What’s even more remarkable about the Qumi Q2’s brightness is that it’s delivered without damaging black level response nearly as much as we would have expected based on previous pocket projector experience. Dark parts of the picture genuinely look quite dark rather than being hidden behind clouds of low-contrast greyness - a fact which contributes further to the picture’s dynamism, and opens up the Qumi as a genuine option for watching films at home if you decide to bring it back from the office for the weekend.
We tried this ourselves, leaving tests with a variety of business and computer sources for a while to indulge in a couple of Blu-ray movies, and the degree to which we enjoyed watching them on the Qumi is unprecedented in the pocket projector category.
Contributing further to our enjoyment of PC and Blu-ray - and TV, actually - viewing alike is the excellent sharpness of the Qumi’s pictures. HD and WXGA sources look definitively HD on the Qumi rather than the soft, imprecise mess you get with plenty of rival Pico models. In fact, the Qumi’s sharpness is almost as important to the large size of image it can comfortably deliver as its brightness.
The projector’s unexpected video prowess also finds it handling motion with aplomb, and HD pictures delivered with no significant noise, including grain or edge jaggies. The projector’s scaling software isn’t particularly great at suppressing MPEG noise in low-quality standard definition sources, but frankly it’s more than good enough by pocket projector standards.
Turning finally to the Qumi’s 3D capabilities, it needs to be stressed that we’re talking about the DLP-Link system here. So it will only take in 3D images from DLP-Link sources - essentially PCs equipped with suitable video cards. This isn’t too much of a problem for business users if they fancy doing some 3D presentations, or 3D PC gamers. The only way to connect a 3D Blu-ray player, though, is to use a DLP Link ‘adaptor’ such as Optoma’s 3D-XL, making 3D viewing a tortuous and expensive process that it’s hard to imagine any ‘living room’ users bothering with.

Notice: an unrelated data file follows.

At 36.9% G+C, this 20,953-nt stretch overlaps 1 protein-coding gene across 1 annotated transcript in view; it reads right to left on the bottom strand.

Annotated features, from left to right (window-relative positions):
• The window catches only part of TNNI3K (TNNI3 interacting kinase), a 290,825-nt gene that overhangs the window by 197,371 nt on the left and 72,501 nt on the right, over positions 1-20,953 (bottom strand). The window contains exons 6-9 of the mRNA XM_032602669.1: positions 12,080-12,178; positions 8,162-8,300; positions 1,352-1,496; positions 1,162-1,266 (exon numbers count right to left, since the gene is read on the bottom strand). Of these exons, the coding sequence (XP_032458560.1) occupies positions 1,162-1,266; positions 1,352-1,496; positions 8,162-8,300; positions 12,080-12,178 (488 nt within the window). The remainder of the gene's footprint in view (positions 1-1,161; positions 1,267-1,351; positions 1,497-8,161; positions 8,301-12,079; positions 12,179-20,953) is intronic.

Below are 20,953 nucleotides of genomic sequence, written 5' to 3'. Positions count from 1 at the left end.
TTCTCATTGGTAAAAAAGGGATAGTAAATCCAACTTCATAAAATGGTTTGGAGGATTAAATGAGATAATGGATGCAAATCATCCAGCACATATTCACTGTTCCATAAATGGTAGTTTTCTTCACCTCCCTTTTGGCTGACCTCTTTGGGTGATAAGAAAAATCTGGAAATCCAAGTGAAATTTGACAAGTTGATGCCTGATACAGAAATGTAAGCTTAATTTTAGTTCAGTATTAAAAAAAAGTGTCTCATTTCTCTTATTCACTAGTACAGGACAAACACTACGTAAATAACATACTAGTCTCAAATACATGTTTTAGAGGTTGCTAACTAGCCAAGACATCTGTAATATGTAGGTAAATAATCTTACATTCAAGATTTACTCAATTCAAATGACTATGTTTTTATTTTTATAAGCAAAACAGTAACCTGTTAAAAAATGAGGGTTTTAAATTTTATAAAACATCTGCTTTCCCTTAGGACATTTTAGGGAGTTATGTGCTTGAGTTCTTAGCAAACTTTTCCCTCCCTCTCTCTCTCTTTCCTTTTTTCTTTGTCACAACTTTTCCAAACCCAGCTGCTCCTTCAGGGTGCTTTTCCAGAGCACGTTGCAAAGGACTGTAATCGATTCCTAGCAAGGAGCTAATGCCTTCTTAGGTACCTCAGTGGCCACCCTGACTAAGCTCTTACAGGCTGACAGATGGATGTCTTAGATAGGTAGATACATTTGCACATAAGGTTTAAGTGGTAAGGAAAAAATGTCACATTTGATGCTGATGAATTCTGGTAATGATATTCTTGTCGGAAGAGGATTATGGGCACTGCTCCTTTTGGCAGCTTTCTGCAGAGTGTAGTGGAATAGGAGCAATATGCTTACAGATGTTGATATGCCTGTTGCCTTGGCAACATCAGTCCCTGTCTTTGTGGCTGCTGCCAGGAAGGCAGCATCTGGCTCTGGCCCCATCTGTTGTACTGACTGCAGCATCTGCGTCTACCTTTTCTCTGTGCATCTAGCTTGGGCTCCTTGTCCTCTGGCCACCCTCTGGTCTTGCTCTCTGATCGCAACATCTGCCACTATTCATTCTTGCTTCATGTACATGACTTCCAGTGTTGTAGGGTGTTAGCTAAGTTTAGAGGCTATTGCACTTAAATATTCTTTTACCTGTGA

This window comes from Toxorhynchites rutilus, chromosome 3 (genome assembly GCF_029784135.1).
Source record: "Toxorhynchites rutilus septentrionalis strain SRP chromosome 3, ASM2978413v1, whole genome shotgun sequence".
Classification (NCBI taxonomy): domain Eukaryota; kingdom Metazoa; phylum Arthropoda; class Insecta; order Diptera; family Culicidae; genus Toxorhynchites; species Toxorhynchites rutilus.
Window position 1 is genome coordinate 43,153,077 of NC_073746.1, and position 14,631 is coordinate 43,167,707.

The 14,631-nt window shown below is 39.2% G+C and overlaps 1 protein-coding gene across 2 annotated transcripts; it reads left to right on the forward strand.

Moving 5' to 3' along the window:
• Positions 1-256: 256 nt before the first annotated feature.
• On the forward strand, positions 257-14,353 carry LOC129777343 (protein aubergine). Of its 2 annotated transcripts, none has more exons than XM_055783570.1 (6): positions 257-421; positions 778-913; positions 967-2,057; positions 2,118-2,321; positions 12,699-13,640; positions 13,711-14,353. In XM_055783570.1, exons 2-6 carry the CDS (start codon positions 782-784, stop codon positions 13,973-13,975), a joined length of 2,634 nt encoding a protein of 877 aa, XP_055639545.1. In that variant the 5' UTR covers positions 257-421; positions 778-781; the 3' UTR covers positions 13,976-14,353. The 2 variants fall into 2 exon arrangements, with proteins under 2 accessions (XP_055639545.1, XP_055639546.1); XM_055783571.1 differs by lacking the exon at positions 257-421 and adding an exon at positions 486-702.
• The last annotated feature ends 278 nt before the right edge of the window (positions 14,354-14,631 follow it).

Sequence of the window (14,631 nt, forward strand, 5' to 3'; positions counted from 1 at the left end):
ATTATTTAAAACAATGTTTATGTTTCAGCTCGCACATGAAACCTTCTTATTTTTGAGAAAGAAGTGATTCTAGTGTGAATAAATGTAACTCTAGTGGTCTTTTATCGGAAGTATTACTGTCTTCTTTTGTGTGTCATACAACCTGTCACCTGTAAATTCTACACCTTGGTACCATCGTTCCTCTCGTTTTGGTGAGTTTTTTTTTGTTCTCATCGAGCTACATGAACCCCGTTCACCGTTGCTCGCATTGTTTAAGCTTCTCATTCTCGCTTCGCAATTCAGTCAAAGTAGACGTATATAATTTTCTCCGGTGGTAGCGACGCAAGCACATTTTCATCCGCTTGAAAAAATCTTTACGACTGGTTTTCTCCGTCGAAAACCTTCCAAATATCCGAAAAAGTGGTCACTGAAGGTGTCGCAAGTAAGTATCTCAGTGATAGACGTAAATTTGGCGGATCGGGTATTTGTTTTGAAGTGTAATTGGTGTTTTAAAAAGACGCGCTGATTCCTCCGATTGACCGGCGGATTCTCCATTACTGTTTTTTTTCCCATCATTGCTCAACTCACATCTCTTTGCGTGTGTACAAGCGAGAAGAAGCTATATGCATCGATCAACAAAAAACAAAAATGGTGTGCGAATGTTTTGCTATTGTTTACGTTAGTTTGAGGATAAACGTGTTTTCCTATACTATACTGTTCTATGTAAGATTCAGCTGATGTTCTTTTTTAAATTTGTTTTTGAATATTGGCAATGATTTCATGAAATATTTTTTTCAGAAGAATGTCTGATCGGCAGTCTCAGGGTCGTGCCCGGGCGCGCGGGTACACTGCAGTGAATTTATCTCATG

The idea of watching 3D on the vast majority of pocket projectors would be laughable, as their images simply wouldn’t be bright enough to survive the inevitable dimming effects of the 3D glasses. But the impressive brightness of the Qumi really does make 3D viewing surprisingly engaging, certainly if you can live with the image not being much bigger than 50-55in so that brightness levels remain high.
Aside from the remote control/menu size issues noted earlier, the only other negative comments we would raise about the Qumi’s performance would be a) that it sometimes runs very noisily in Normal lamp mode, and b) that its built-in speaker really does sound incredibly puny, leaving you requiring an external sound source for all but the most audio-light of business presentations.
Although we’ve been exceptionally impressed by the Qumi’s features and performance, there’s been a silent elephant sat in the room that we can’t just ignore, much as we’d like to. And that’s the Qumi’s £499 price. This is much higher, of course, than the price of the vast majority of other Pico projectors.
And herein lies Vivitek’s gamble. It’s betting on there being a previously untapped market of people who want the pico projector form factor along with genuinely high quality performance in one package, and will be willing to pay extra for it.
Only time will tell if such a market really exists,. But based on our experience with the Qumi - especially its ability to do quality home as well as office duties - we’re pretty sure it does.